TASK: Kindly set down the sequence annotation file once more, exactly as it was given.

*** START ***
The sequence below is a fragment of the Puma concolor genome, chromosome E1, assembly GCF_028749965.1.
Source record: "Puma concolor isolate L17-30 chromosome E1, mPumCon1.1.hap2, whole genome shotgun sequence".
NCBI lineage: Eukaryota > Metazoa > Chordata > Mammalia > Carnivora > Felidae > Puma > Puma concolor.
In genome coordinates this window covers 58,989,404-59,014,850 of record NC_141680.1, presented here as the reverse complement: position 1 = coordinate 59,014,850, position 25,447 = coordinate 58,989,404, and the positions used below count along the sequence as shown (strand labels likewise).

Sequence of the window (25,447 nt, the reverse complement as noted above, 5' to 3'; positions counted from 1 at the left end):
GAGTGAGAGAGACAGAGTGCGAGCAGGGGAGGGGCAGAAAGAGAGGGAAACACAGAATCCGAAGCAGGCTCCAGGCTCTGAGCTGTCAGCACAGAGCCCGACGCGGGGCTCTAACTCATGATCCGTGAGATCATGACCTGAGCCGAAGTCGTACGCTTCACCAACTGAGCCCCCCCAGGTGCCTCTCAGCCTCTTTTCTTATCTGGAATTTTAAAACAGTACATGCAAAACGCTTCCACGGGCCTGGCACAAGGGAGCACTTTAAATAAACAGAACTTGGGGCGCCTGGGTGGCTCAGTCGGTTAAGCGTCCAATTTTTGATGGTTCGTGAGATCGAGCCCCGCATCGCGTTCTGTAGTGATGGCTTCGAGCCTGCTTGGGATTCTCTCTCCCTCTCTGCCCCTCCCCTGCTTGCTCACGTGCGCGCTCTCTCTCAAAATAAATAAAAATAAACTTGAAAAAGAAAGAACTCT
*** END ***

The sequence below is a fragment of the Puma concolor genome, chromosome E1, assembly GCF_028749965.1.
Source record: "Puma concolor isolate L17-30 chromosome E1, mPumCon1.1.hap2, whole genome shotgun sequence".
NCBI lineage: Eukaryota > Metazoa > Chordata > Mammalia > Carnivora > Felidae > Puma > Puma concolor.
In genome coordinates this window covers 58,989,404-59,014,850 of record NC_141680.1, presented here as the reverse complement: position 1 = coordinate 59,014,850, position 25,447 = coordinate 58,989,404, and the positions used below count along the sequence as shown (strand labels likewise).

Sequence of the window (25,447 nt, the reverse complement as noted above, 5' to 3'; positions counted from 1 at the left end):
GAGTGAGAGAGACAGAGTGCGAGCAGGGGAGGGGCAGAAAGAGAGGGAAACACAGAATCCGAAGCAGGCTCCAGGCTCTGAGCTGTCAGCACAGAGCCCGACGCGGGGCTCTAACTCATGATCCGTGAGATCATGACCTGAGCCGAAGTCGTACGCTTCACCAACTGAGCCCCCCCAGGTGCCTCTCAGCCTCTTTTCTTATCTGGAATTTTAAAACAGTACATGCAAAACGCTTCCACGGGCCTGGCACAAGGGAGCACTTTAAATAAACAGAACTTGGGGCGCCTGGGTGGCTCAGTCGGTTAAGCGTCCAATTTTTGATGGTTCGTGAGATCGAGCCCCGCATCGCGTTCTGTAGTGATGGCTTCGAGCCTGCTTGGGATTCTCTCTCCCTCTCTGCCCCTCCCCTGCTTGCTCACGTGCGCGCTCTCTCTCAAAATAAATAAAAATAAACTTGAAAAAGAAAGAACTCT